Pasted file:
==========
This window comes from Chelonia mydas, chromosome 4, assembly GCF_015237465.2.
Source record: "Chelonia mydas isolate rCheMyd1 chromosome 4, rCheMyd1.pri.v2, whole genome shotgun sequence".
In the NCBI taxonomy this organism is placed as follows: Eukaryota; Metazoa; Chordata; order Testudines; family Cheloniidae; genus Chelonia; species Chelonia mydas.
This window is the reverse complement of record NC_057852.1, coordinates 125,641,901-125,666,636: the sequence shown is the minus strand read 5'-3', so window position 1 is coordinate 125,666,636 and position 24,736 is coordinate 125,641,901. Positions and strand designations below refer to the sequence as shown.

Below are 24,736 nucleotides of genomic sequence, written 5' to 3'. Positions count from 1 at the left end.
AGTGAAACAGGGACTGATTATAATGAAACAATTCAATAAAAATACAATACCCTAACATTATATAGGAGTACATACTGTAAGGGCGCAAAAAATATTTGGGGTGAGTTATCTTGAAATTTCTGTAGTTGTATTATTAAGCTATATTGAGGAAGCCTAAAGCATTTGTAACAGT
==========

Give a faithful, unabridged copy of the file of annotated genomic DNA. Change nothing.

This window comes from Chelonia mydas, chromosome 4, assembly GCF_015237465.2.
Source record: "Chelonia mydas isolate rCheMyd1 chromosome 4, rCheMyd1.pri.v2, whole genome shotgun sequence".
In the NCBI taxonomy this organism is placed as follows: Eukaryota; Metazoa; Chordata; order Testudines; family Cheloniidae; genus Chelonia; species Chelonia mydas.
This window is the reverse complement of record NC_057852.1, coordinates 125,641,901-125,666,636: the sequence shown is the minus strand read 5'-3', so window position 1 is coordinate 125,666,636 and position 24,736 is coordinate 125,641,901. Positions and strand designations below refer to the sequence as shown.

Below are 24,736 nucleotides of genomic sequence, written 5' to 3'. Positions count from 1 at the left end.
AGTGAAACAGGGACTGATTATAATGAAACAATTCAATAAAAATACAATACCCTAACATTATATAGGAGTACATACTGTAAGGGCGCAAAAAATATTTGGGGTGAGTTATCTTGAAATTTCTGTAGTTGTATTATTAAGCTATATTGAGGAAGCCTAAAGCATTTGTAACAGT